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I know that the article "the" is not used with the fixed expression "a large number of".

But I wonder if it can be used with "a lot of" .

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Yes, you can. When to use "the" with "a lot of" depends on what meaning you are trying to convey. "The" can be used when the following noun is specific.

For example:

A lot of the children I meet are small.

She has seen a lot of the movies that have just come out.

I'm unhappy a lot of the time.

A good rule of thumb for such usage is the possible substitution of the word "many" or"much" for "a lot."

Many of the children I meet are small.

She has seen many of the movies that have just come out.

I'm unhappy much of the time.

In contrast, if the noun that follows "a lot of" is more general, "the" does not work:

A lot of children eat candy.

She has seen a lot of pain.

I have a lot of unhappy moments.

A good rule of thumb for these uses is that the entire phrase "a lot of" can be replaced by "many" or "much."

Many children eat candy.

She has seen much pain.

I have many unhappy moments.

  • so article "the" is not used with "a large number of", is that right? Can we say "a large number of children I meet are small" ? – Nguyễn Quốc Việt May 26 '16 at 14:15
  • I think you should still use "the" when the noun is specific rather than general. A large number of children are small. A large number of the children I meet are small. – Brent Zundel May 26 '16 at 14:30
  • By the way, don't forget to select whichever one of our answers best helped you. – Brent Zundel May 26 '16 at 14:39
1

It depends on how you are using the word lot.

With respect to using lot as an adverb (meaning: often; a great deal; greatly; many) the answer is: no, you cannot. As an adverb, the word lot has two idiomatic forms:

  1. lots
  2. a lot.

The article a in this case is what allows the word lot to act as an adverb. However, if you're using lot in most other capacities, the answer is: yes, you can.

  1. A lot full of cars was destroyed when the gas station exploded. => The lot full of cars next to the gas station was destroyed when the station exploded. (Here lot is a distinct portion or piece of land.)
  2. A lot was drawn to see who would try sneaking through the mob of zombies to go get help. => The lot was drawn to see who would try sneaking through the mob of zombies to go get help. (Here lot is a casting of objects used as a decision method.)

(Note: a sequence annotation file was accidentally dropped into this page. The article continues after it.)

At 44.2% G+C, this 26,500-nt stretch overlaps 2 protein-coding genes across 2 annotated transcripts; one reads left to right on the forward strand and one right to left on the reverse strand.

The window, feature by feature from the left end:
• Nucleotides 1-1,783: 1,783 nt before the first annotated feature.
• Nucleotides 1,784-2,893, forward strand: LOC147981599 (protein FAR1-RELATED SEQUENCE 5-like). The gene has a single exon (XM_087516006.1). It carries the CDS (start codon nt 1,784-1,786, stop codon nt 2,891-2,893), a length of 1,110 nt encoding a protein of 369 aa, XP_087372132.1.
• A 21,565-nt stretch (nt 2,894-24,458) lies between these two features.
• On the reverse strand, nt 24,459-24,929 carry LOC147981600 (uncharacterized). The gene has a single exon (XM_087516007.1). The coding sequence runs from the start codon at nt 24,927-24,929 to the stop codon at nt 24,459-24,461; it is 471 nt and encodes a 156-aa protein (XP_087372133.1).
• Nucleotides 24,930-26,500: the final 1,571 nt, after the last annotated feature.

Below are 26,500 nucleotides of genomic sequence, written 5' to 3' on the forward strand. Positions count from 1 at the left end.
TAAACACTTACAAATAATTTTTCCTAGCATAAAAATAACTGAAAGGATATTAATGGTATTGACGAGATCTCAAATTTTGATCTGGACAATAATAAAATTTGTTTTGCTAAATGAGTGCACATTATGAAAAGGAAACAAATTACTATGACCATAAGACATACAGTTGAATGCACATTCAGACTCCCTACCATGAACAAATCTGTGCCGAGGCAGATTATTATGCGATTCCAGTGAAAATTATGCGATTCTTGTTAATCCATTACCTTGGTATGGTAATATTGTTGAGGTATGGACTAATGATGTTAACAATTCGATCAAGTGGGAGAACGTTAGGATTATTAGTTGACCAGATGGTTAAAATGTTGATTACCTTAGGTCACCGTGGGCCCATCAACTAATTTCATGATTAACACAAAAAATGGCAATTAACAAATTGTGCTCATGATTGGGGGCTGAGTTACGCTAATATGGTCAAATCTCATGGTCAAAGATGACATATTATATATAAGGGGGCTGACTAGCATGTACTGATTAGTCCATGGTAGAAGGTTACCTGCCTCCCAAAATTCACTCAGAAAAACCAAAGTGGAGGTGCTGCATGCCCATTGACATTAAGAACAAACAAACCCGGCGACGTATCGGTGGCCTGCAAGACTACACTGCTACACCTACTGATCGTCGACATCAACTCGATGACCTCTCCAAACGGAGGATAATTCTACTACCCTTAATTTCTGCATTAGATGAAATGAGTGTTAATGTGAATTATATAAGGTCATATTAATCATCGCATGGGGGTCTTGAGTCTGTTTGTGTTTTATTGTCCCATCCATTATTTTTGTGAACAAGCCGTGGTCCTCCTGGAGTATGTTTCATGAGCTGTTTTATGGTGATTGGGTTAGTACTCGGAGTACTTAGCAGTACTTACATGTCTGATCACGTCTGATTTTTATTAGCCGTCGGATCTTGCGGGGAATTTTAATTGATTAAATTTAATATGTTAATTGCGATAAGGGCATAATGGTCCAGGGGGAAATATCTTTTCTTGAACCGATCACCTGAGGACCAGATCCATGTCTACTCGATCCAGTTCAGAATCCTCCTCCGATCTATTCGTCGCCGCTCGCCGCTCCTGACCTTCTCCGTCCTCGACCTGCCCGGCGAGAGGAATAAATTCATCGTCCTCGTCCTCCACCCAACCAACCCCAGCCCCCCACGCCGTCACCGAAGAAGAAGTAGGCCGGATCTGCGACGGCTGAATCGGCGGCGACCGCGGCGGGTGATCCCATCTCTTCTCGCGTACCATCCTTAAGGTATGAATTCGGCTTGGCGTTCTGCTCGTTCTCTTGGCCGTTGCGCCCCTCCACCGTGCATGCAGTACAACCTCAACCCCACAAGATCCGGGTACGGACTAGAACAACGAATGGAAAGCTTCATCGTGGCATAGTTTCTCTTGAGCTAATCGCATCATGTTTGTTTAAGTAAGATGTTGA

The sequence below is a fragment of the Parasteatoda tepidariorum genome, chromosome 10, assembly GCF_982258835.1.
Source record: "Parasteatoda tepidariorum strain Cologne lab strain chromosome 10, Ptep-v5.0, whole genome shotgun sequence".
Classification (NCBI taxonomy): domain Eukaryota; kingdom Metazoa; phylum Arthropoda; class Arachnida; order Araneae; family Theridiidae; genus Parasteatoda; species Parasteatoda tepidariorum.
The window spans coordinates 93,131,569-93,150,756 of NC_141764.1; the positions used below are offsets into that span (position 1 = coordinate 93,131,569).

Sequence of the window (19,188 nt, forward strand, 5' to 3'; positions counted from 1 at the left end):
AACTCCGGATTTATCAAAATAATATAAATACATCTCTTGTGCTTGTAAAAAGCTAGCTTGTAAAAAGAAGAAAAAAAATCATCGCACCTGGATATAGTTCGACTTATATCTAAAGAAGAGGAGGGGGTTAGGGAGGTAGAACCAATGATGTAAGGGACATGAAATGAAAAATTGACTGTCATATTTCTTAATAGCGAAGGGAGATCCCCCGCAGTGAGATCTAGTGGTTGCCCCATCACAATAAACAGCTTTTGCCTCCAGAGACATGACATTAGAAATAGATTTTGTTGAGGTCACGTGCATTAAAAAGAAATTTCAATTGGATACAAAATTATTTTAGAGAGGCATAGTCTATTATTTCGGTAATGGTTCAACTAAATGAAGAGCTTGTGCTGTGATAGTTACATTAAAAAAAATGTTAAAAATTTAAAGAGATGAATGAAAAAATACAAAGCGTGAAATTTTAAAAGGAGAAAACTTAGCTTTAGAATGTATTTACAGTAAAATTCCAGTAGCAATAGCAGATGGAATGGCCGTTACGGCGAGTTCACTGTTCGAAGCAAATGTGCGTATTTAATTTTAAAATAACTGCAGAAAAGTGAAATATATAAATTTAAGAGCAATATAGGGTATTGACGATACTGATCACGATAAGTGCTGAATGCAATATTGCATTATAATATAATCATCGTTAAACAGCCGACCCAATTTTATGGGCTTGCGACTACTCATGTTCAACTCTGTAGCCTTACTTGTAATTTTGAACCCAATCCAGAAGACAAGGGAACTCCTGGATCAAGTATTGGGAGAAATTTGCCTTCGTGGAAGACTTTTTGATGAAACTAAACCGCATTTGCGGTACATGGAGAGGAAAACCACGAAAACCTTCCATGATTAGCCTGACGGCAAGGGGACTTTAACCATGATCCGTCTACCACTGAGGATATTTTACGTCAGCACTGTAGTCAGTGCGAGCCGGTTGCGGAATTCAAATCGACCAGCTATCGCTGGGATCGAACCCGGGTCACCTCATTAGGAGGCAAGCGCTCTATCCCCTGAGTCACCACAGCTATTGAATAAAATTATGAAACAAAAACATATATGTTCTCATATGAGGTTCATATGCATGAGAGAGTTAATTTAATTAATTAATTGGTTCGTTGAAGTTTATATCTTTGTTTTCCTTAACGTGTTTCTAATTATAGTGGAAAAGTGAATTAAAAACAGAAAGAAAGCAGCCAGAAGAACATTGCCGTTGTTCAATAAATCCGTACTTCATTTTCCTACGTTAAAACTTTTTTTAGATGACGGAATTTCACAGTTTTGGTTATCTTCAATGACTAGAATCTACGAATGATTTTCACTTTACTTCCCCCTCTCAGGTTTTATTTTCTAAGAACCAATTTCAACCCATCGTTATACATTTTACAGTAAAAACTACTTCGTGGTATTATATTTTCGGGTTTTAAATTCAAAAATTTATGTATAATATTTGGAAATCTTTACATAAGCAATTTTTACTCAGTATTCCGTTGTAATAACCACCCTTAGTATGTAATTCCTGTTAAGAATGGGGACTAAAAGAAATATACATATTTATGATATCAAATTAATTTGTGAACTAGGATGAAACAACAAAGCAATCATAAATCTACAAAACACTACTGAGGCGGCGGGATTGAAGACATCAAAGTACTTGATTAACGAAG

There are cases where this might be ambiguous; in such a case, many English speakers will assume the adverb meaning (often; a great deal; greatly; many) is being used unless context indicates otherwise.

  1. A lot of furniture recovered from the gas station explosion is up for auction. => The lot of furniture recovered from the gas station explosion is up for auction. (Most readers will assume "many items of furniture" from the first sentence, but the second sentence makes it clear we're talking about a specific portion/parcel of merchandise.)
  2. A lot of cars that survived the explosion are being auctioned. => The lot of cars that survived the explosion are being auctioned (Readers will assume "Many cars" from the first sentence, but the second makess clear the reference is to the portion/parcel of merchandise.)

Hopefully this answers the question in an understandable fashion.

  • A lot of the cars next door were destroyed in the explosion. A lot of the furniture couldn't be recovered, but the rest is up for auction. (Two examples of "a lot of the" that seem fine to me.) – nnnnnn May 23 '16 at 19:54
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Yes, you can, but only with certain constructions.

Omnidisciplinarianist's answer identifies one set of constructions that are acceptable because "a lot" is a noun.

It is also possible to use "a lot of" with "the" if the use of "of" in the sentence is partitive. Examples:

"A lot of birds" uses of to indicate number. Since the construction identifies multiples, it by definition cannot be a definite article construction. Thus "a lot of the birds" is incorrect.

"A lot of the time" uses of to indicate a part of the whole. Mass nouns and definite nouns can be partitioned! Thus "A lot of the time" means "much of the time" or "a plurality of the time".

Amusingly, "A lot of The Birds" is correct, since it indicates many or a plurality of the band The Birds.

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You cannot say the a lot of ever.

If you mean the lot of:

A lot can mean and be used in the same way as the word many or much.

This meaning and ability disappears when you use the - the meaning in that case becomes "large group" or "large area to park things."

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